Do you remember the first time that you were talking to your doctor about some complaint you were experiencing and their response included the words, Well, at your age..? I remember being outraged and wanting to ask what my age had to do with anything! In The Netherlands where I live, you are asked to give your date of birth for all kinds of reasons that I was not accustomed to in the UK. I am always rather shocked and, yes, again outraged, that the person I am giving my personal details to does not say, No! That can’t be how old you are!
Age and the future
We live in a society that is always moving forward and looking to the future. However creative and productive you feel, at some point, that society decides that your relationship to the future is limited. You don’t count as much as you did because you’re considered to be outside the main economic and social thrust that is propelling change. In pre-industrial societies the elders were seen as repositories of wisdom that they drew on to guide the younger generations. Now in the digital age it is the young who are fully on top of all the technology needed to manage our day-to-day lives. Older people need to be taught and schooled to become familiar with tools the young grew up with. They can appear behind the times and even stubborn. There’s an increasing emphasis on older people’s mental decline.
The numbers as we age
It’s interesting how certain ages feel pivotal and how although we only become a year older, we feel as if we have aged a great deal more. Last year I crossed into a new decade, and it felt like such a big weight on my shoulders. Because so much energy in our society is taken up with resisting age, avoiding getting old when the numbers catch up then we can feel as if we are losing the battle.
I don’t use the word ‘battle’ by chance. The wish to stay looking young is often described in terms of a war—we’re encouraged to fight ageing, to resist any signs of decline. For women especially, all the narratives about getting older are full of fear and loss. We have so internalized this obsession with youth that we even turn on older women if we feel that they are not keeping up the correct standards of beauty.
As I write this blog, a lot is being talked about The Friends reunion—a show where all the actors come together to discuss what it was like and what they’ve been doing since it ended. One of the main things I noticed was how they all avoided close-up shots and how all the women and at least one of the men had had ‘work done.’ It was left to Joey to be the one most at ease, with his grey hair and big belly. I never appreciated him as much in his years of fame as I did watching the reunion.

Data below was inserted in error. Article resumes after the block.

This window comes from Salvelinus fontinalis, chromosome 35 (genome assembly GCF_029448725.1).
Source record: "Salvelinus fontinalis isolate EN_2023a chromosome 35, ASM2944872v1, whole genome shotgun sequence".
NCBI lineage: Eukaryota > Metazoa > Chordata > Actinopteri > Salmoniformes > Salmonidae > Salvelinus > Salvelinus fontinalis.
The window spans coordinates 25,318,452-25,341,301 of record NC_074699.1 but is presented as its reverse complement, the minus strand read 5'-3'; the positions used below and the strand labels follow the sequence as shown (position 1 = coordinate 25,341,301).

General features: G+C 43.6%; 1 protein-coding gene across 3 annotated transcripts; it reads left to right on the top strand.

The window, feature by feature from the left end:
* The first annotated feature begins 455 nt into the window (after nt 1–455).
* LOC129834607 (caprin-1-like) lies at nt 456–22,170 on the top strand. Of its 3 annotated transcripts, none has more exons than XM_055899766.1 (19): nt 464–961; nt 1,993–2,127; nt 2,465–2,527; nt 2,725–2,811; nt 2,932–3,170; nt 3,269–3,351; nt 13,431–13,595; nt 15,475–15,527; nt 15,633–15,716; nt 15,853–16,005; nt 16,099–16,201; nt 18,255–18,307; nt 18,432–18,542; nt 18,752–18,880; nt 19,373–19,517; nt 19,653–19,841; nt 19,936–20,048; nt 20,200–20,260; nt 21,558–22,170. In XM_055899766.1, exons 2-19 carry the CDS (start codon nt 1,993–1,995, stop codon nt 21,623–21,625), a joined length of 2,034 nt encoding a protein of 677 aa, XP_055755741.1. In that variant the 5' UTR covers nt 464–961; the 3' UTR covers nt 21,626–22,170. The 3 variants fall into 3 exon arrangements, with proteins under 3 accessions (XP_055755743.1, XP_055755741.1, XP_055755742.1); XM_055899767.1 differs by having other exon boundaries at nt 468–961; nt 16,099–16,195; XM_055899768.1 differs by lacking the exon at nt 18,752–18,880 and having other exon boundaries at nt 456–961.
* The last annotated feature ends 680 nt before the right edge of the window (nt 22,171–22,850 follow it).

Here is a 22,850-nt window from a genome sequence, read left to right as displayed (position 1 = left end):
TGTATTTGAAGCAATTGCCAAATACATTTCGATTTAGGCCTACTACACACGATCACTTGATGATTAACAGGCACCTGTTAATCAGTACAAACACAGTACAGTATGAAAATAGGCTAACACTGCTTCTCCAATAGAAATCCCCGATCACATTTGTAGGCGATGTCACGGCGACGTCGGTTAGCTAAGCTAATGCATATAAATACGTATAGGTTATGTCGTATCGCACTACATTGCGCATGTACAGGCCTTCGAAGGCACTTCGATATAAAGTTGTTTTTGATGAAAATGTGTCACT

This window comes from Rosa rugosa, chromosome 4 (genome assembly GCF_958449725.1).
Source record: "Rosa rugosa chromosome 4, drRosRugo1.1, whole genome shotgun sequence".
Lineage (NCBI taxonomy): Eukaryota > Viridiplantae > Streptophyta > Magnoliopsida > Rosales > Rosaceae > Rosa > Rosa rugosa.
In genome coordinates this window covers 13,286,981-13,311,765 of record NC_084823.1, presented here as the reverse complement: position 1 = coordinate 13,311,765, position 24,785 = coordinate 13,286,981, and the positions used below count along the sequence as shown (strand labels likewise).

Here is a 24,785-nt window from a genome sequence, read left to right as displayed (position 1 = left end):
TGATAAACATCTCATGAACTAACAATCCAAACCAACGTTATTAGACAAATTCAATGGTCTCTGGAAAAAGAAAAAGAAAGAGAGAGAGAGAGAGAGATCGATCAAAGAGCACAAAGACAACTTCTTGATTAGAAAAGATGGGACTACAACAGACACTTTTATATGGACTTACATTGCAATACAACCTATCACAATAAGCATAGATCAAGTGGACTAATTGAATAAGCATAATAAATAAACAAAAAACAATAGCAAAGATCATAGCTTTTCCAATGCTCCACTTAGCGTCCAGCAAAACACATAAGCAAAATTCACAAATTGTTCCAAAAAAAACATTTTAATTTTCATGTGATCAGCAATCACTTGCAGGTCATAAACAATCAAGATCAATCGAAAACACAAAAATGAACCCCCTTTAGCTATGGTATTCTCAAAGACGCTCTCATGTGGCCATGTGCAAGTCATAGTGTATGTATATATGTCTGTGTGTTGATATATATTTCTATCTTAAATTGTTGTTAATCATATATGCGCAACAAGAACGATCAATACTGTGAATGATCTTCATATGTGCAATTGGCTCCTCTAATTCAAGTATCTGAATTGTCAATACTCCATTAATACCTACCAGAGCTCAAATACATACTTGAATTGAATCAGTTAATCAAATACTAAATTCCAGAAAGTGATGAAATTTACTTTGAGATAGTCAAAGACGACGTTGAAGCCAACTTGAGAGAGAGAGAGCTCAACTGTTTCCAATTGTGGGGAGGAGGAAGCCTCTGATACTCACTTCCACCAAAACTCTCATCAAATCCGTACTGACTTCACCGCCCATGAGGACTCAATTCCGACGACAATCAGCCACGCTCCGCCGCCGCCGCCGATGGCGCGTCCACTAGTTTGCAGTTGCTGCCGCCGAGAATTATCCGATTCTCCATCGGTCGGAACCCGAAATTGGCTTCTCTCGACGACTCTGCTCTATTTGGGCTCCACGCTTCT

My generation was going to change the world
I am a member of the Baby Boomer generation—the generation responsible for the counter-culture of the 1960s and the one that was going to change the world for the better. Recently, I read that now they are seen as the first consumer generation. It’s a sad epitaph on how the innovation and hope of that period was absorbed into mainstream culture. At a rough calculation there are currently more than one billion baby boomers, about 15% of the world’s population.
We might not have brought about the revolution we were seeking but one big change is that people are living longer and there are many more old people on the planet now than ever before. There are now more people over 65 than under the age of 5. Baby Boomers are the first generation to reach 60 and still have the possibility of a good span of years ahead. That’s a big social-economic shift and it brings with it all kinds of possibilities but challenges as well—such as the whole pension question. Older people are blamed for Brexit in the UK and generally, for not having picked up on climate change quickly enough—to mention just a few issues.